domingo, 23 de enero de 2011

Handbook of Pathology and Pathophysiology of Cardiovascular Disease

Editorial Reviews

Product Description

This handbook consists of actual case material with a presentation of the clinical and laboratory data, an extensive discussion and analysis of the differential diagnoses, and a description of the pathology findings. The material, in problem-based format, includes 34 cases, more than 90 illustrations, an anatomy glossary, and laboratory normal values. It is intended for use by medical students in problem-based curricula, but is presented with sufficient sophistication to be useful to residents in pathology and internal medicine, and to pathologists and cardiologists. The book covers the entire spectrum of cardiovascular disease and may be unique, as there is nothing known to the authors that is comparable.

About the Author

Dr. Stephen Factor is a founding member and former president of the Society for Cardiovascular Pathology and the founding editor of the journal `Cardiovascular Pathology'. Dr. Maria Lamberti-Abadi is a diagnostic pathologist and cytopathologist with special interest and publications in cardiovascular disease and gynecologic pathology. Dr. Jacopo Abadi has extensive clinical and research interests in infectious disease.

Product Details

  • Hardcover: 312 pages
  • Publisher: Springer; 1st edition (November 14, 2001)
  • Language: English
  • ISBN-10: 0792375424
  • ISBN-13: 978-0792375425
  • Product Dimensions: 9.7 x 6.2 x 0.9 inches

The book consists of 34 cases in a problem-based (PBL) format. There are about 90 B&W photos and micrographs from post-mortem exams, an anatomy glossary, and laboratory normal values. The book chapters include practical cardiac anatomy, atherosclerotic heart disease and ischemia, diabetes, cardiomyopathies, valve disease, congenital heart disease, endocarditis, myocarditis, cardiac tumors, pericardial disese, aortic aneurysms, collagen vascular diseases and vasculitis, and medicolegal cases.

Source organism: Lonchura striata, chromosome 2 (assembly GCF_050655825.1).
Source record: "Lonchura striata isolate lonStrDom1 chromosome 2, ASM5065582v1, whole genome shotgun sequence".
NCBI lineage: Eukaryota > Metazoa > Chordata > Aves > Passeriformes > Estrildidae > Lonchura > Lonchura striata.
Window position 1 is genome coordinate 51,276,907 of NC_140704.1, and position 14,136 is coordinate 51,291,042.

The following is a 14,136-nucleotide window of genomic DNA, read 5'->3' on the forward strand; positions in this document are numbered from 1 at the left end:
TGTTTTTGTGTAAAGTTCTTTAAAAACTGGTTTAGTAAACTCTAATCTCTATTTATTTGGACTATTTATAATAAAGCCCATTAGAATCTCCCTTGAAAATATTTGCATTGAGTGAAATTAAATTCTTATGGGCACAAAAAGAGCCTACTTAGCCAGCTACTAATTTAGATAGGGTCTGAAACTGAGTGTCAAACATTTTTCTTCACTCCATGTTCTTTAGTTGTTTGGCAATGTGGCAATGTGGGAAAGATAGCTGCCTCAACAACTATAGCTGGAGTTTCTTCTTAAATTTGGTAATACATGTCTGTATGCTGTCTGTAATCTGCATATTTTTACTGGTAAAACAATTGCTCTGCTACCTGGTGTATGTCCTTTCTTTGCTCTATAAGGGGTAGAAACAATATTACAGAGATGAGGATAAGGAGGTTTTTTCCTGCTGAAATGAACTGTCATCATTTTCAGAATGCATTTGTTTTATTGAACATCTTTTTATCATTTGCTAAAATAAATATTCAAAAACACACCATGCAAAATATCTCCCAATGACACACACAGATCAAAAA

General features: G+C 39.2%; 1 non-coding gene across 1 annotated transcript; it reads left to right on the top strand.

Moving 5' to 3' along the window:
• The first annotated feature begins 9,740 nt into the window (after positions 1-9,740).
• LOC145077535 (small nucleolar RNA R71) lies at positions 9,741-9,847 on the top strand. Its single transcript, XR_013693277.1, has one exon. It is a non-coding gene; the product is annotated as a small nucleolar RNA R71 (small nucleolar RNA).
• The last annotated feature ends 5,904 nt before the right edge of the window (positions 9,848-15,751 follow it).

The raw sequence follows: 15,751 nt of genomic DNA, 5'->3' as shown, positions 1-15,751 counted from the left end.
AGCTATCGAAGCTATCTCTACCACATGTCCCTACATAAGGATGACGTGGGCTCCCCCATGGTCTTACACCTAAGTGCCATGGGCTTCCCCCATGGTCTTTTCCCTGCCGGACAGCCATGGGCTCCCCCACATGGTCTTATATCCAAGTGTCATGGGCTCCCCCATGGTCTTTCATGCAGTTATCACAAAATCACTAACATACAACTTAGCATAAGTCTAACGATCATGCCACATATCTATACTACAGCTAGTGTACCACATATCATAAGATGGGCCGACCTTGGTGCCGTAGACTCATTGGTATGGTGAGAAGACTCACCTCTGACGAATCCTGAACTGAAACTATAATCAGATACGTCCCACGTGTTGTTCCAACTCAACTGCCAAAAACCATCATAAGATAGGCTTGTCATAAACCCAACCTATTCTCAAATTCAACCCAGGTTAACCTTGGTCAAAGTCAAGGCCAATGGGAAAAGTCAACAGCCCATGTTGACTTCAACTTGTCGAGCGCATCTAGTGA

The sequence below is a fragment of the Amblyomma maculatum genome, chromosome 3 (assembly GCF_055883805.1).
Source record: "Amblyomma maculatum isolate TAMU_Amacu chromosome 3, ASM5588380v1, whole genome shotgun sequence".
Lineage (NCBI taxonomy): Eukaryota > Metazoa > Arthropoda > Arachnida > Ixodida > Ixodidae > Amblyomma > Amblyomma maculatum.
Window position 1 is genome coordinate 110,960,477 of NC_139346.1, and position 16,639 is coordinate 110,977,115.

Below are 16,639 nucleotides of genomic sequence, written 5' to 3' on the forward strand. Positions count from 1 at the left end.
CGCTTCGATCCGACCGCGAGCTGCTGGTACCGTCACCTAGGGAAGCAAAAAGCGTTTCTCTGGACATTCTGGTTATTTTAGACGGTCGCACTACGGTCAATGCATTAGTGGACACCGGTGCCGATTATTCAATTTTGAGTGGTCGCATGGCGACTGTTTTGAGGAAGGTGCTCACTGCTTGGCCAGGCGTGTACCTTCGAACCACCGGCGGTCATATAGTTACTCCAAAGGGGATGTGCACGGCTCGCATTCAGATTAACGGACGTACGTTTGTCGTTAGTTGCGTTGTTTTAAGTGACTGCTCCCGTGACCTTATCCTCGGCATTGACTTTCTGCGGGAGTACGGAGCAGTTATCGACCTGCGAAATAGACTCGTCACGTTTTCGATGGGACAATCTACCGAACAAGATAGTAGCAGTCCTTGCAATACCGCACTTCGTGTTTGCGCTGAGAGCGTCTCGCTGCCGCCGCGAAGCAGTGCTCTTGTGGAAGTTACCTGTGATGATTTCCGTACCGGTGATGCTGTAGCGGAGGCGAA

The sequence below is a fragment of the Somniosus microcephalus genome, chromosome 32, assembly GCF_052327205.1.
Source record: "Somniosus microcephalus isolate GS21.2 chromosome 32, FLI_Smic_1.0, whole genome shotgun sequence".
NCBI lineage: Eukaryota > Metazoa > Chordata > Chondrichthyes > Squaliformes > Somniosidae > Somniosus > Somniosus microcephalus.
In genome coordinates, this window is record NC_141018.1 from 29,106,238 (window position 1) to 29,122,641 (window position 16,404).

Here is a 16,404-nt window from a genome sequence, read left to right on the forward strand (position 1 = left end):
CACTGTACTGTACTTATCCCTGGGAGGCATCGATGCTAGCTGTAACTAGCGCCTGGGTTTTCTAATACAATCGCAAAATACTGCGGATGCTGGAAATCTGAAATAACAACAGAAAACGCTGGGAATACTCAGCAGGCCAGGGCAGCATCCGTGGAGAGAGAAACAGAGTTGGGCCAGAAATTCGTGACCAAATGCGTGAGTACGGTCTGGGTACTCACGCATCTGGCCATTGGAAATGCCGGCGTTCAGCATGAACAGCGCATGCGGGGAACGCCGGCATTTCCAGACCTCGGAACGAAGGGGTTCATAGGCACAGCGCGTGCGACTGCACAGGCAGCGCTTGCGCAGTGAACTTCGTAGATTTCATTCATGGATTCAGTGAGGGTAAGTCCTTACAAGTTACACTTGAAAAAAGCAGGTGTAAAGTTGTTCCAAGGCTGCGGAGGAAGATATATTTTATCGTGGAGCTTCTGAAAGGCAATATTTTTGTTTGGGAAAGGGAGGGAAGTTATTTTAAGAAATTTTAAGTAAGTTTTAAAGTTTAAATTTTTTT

In reviewing the book, I must state I am biased. Autopsy pathology is being challenged with decreasing numbers of cases for a variety of reasons. This is unfortunate. Autopsy pathology remains an excellent opportunity for learning and clinicopathological correlation. There is simply not enough of this "classical" training in Medicine. The autopsy remains relevant to medical practice. The more one learns about disease, the better one will be able to treat the living.
The book details numerous cases, autopsy findings and discusses the clinical presentation, disease complications and manifestations. It succeeds admirably in this task. One can argue that the cases are a bit dated and some perhaps not reflective of recent medical care (not much in coronary interventions, which are now common place), but the authors do point this out in most cases. I do not feel this distracts from the goal of the book - to encourage active thought of disease pathology and its clinical consequences.
The book obviously focuses upon cardiovascular disease, but I particularly found the discussions of how generalized disorders, including diabetes and endocrine diseases such as thyroid disease, affect the body. In autopsy pathology, one must consider the whole patient and the disease interactions in multiple systems. This is of course also what one must do with the living we are assessing and treating. Dr. Factor is an internationally recognized expert in myocardial disease and thus these sections are particularly strong.
The case mix is generally well chosen. One can point out omissions and criticize inclusion of esoteric disease, but in general the book is well balanced, reflective of most important disease categories, and not meant to be all-inclusive.
Some of the illustrations are dark and a bit hard to interpret. I also personally would have like to see more illustrations, but this must be balanced with the cost of the book.
Who should read this book? The authors state "it is intended for use by medical students in problem-based curricula, but is presented with sufficient sophistication to be useful to residents in pathology and internal medicine, and to pathologists and cardiologists." I agree with this. I plan to use it with medical students and residents doing electives in Cardiovascular and Anatomical Pathology. It would be excellent to give to residents to study during their autopsy rotations. I think it could be valuable for trainees in pathology, cardiac surgery, and cardiology. For my own continuing medical education, I found it interesting and informative, and I plan to revisit my favorite parts.


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